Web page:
Nova Scotia Ice Wine Festival in Wolfville

I’ve always despised ice wine. While my experience with the syrupy libation has been limited to a few attempts at being fancy while I lived in Toronto, every glass ended in a disappointed, sugary depression. I didn’t like the overt sweet nature of Ontario ice wine, so I gave up on the whole idea of ‘dessert wine’ (except for a pricey Sauternes that turns my head every now and then, with foie gras, but that’s another story). And then, last weekend I tried Nova Scotian ice wine for the first time.

Game changer.

Nova Scotia Ice Wine

I used to think of ice wine as an annoying cousin who visits from the big city and complains a lot. Many people like the idea of ice wine, pouring it into tiny glasses to sip smugly as dessert, but I think most simply tolerate it. I was never impressed with the annoying, braggy cousin, nor a glass of Inniskillin (which lays claim —arguably— to be the creator of Canadian ice wine).

Granted, the making of ice wine is brag worthy. While regular wine grapes are harvested between September and October, ice wine’s grapes stay on the vine until frozen —usually until December, sometimes as late as February— and require three consecutive nights of at least -8C. The grapes are harvested in the middle of the night and pressed outdoors to extract the waterless sugary liquid. Pretty cool stuff.

It wasn’t until last weekend when I went to the Nova Scotia Ice Wine Festival at Domaine de Grand Pré winery that I finally found an appreciation for wine’s whiny cousin: ice wine.

The festival, which ran from January 31 until February 8, hosted a myriad of events including tastings, dinners, and guided snowshoe adventures through the vineyard. Adam and I headed to the valley last Sunday morning for the tasting event.

Arriving at Grand Pré, we couldn’t resist having a peek at the frozen vines. It was -15 and windy, but I still managed to snap a couple of pictures.

Yes, it was as cold as it looks.



Inside, eight local wineries had wine and food for us to sample. I headed straight for the bubbly, still a little hesitant to dive into the ice wine.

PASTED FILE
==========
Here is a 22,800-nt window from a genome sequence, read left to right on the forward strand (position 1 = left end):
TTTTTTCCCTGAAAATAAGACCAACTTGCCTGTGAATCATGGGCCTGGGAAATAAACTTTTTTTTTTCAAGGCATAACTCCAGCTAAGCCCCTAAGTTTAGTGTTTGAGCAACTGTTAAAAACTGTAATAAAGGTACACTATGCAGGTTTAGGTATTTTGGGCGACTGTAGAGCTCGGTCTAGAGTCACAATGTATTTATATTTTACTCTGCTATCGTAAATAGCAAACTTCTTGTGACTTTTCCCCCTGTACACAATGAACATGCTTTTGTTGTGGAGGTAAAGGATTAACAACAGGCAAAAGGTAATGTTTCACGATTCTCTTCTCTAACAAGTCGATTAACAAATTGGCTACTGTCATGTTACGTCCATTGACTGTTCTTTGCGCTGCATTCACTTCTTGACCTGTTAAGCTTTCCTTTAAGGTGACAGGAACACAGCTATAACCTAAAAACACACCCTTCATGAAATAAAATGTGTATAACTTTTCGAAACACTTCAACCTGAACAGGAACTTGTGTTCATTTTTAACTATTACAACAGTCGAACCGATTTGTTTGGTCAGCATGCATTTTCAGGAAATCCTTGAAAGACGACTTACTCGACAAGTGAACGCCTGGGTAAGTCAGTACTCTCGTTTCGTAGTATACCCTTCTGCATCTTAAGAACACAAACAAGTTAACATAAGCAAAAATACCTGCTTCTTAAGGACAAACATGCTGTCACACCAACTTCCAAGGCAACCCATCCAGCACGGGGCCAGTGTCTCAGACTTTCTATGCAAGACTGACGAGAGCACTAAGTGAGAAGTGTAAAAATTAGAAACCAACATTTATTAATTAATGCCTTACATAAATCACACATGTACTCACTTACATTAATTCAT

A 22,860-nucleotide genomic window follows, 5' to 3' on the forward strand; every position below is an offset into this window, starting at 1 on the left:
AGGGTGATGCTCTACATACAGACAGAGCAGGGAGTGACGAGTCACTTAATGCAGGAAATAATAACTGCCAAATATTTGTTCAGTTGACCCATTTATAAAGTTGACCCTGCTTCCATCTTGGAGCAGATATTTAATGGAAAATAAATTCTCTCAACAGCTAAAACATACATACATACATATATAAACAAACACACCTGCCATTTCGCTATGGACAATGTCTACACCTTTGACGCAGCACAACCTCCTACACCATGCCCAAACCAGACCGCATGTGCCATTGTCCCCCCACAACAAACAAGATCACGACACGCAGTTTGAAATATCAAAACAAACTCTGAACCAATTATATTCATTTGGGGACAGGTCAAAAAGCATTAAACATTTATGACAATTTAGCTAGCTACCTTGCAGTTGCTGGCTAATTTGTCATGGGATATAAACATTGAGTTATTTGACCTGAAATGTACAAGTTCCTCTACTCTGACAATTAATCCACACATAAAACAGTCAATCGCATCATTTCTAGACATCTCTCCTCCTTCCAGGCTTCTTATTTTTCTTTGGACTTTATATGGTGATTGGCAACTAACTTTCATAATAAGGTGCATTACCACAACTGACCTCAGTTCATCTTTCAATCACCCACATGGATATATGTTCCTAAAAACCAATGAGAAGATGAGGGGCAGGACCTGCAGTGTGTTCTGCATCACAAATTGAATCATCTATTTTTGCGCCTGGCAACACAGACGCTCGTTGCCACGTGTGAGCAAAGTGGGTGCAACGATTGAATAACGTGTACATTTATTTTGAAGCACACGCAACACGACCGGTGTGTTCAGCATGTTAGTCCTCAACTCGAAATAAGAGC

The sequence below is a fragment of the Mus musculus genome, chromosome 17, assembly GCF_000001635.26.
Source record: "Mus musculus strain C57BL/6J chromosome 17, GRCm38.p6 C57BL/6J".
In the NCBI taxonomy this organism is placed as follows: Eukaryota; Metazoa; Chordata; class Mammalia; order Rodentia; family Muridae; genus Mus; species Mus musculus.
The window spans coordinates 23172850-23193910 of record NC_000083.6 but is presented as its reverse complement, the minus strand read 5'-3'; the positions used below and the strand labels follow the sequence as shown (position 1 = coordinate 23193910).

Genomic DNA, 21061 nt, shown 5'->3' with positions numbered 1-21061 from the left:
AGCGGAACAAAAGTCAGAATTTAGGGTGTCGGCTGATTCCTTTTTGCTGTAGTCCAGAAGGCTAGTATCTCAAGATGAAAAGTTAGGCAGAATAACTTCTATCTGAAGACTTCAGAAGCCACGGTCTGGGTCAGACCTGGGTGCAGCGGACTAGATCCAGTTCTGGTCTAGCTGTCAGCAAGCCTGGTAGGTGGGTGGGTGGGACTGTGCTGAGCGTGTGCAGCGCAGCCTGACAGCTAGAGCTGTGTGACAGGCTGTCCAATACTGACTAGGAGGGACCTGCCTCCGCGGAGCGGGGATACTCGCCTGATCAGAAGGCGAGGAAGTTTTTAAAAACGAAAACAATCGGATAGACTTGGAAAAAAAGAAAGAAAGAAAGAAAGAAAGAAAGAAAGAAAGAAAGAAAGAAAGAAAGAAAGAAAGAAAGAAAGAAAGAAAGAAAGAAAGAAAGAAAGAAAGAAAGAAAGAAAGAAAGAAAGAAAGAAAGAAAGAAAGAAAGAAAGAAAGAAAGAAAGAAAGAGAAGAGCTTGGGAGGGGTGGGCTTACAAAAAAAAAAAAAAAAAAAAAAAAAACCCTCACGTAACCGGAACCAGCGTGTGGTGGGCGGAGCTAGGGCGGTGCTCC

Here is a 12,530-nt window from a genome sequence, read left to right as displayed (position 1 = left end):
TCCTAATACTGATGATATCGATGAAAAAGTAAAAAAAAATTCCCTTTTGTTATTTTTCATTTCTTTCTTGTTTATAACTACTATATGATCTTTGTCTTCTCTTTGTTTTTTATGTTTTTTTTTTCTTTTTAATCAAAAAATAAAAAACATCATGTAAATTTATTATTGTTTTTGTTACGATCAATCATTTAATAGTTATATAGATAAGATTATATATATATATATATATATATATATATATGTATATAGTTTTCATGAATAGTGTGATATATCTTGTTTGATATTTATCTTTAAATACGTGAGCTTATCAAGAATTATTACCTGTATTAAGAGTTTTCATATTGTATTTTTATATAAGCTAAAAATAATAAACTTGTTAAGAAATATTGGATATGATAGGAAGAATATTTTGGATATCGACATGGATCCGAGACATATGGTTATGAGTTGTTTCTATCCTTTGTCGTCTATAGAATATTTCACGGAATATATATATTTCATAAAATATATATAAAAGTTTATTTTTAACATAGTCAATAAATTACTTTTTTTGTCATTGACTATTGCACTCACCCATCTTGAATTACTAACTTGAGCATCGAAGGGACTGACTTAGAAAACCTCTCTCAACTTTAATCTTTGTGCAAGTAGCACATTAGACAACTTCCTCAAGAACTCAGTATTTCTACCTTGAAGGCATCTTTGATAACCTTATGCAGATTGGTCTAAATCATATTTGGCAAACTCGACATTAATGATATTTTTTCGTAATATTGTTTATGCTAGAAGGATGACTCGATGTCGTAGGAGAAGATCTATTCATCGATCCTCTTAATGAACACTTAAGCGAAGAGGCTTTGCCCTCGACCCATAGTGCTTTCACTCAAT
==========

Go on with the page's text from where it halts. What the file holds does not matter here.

Oysters and Sparkling

L’Acadie Vineyards had two traditional method sparklings to choose from; I went with the 2011 Vintage Cuvee. I’ve never met a bubbly I didn’t like. It easy to drink and went well with the Sober Island oysters and the lobster the vineyard was paired up with.



We were able to taste 4 different ice wines from local vineyards. The first was from Luckett Vineyard.

A whimsically excited Sophia Luckett poured a glass for both Adam and I claiming tasting it would turn us into unicorns. Though I didn’t sprout a horn in the middle of my forehead, I was surprised at how much I liked it. The wine wasn’t as sweet as I expected it to be, it was actually quite pleasant, especially with the spicy moroccan chicken that was paired with the Isolde vidal ice wine.


Ice wine is nice

Apparently, in Nova Scotia it’s all about embracing acidity in ice wine as well as the sweet. Most of the wines that we tried that day were nowhere near as sweet as the Ontario wines I’ve had. Because the earth is more acidic here, so are the grapes.

Grand Prés 2013 Riesling Ice Wine was also a little less sweet. This is the first release of the riesling ice wine for the winery; they also have a vidal variety which is the most popular grape for ice wine.


Served with smoked salmon on a baby biscuit by Le Caveau’s chef Jason Lynch, it was hard not to like it.


Avondale Sky Winery’s ice wine was the sweetest one for me. Their Pinnacle Hill 2013 was definitely similar to the ice wines I associate with dessert wine, but vineyard owner Lorraine Vassalo encouraged the idea of serving their ice wine at the beginning of a meal with something spicy like edamame.


They paired their ice wine with Flying Apron’s duck rillette. It had the perfect amount of savoury to balance the sweet ice wine.


Blomidon Estate Winery’s ice wine was also on the sweeter side, but it was probably my second favourite of the day. Their 2010 Vidal Icewine was a little fruitier and balanced well with the pork rillette and apricot compote.


In the end, I found myself going back for seconds of Luckett’s Isolde. The acidic nature of the terroir here in Nova Scotia has helped me to find affection for the whiny cousin, and it probably won’t be long before I buy NS ice wine for my wine rack. Almost all of the winemakers at the event warned me that prices for NS ice wine will go up as they rise in popularity, so apparently the time to buy is now. It also lasts much longer (10 years) than Ontario ice wine, which only lasts around three to four years.

Cheers to the out-of-town cousin!

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